Eating Wild Mushrooms
Edible wild mushrooms can be delicious, interesting and nutritious additions to the diet. Mushroom hunting can also be a fun and healthy outdoor activity that allows a person to get in touch with wild landscapes around them.
But some mushrooms can make you sick or kill you!
Only eat wild mushrooms that have been identified. Only eat mushrooms that are well known and popular as edibles. Experimenting can be dangerous. Stick with a couple, or half a dozen species and learn them well.
There are no simple or general rules for telling poisonous mushrooms from edible ones:
- Poisonous mushrooms do not turn silver black
- Poisonous mushrooms don’t turn rice, onions or garlic a particular colour
- Poisonous mushrooms are all different; no particular colour, texture, odour or taste is a sure sign that mushrooms are either safe or dangerous
- Poisonous mushrooms grow in many habitats, a mushroom on wood is not always poisonous and mushrooms in meadows are not all edible
- Poisonous mushrooms might be eaten by animals and some animals are not affected by mushroom poisons. Animals may eat things and die later
- Mushrooms that peel easily are not necessarily edible
General Safety Considerations
Mushrooms can spoil and cause food poisoning like any food. Old, partially deteriorated and poorly stored mushrooms cause problems.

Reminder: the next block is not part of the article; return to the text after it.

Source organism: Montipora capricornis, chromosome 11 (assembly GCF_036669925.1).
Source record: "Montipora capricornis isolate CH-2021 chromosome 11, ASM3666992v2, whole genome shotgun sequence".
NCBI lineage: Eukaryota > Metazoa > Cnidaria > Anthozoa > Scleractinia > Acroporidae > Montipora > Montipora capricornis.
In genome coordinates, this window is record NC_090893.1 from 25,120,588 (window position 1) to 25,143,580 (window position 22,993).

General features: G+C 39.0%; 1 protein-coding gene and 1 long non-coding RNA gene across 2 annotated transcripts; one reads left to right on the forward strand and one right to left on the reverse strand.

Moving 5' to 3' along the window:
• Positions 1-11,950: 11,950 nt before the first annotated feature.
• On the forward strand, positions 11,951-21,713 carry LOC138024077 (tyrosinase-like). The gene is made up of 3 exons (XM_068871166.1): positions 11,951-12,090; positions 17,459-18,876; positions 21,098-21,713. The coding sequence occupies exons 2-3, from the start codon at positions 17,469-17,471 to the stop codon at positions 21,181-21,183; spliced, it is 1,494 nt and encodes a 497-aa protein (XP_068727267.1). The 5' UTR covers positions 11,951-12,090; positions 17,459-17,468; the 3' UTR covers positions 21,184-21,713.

Mushrooms should only be gathered from pristine habitats. Pesticides and agricultural chemicals, petroleum products and heavy metals may be found in mushrooms growing near roadways or in urban, agricultural or industrial areas. Pet wastes can contaminate mushrooms in parks and along trails.
Mushrooms should always be thoroughly cooked; raw and undercooked mushrooms often cause problems. Some mushrooms such as true morels contain small amounts of toxins when fresh but are safe after cooking.
Eat mushrooms in moderation; eating a large amount of any food can cause problems.
Eating even a good edible mushroom again and again may eventually result in development of an allergic sensitivity. Mushrooms are not easily digested by humans, especially if undercooked, partly because we have no enzymes to digest chitins.
For more details
For much more detailed write-up on the health and safety of marketing wild mushrooms in BC, please see this article by Paul Kroeger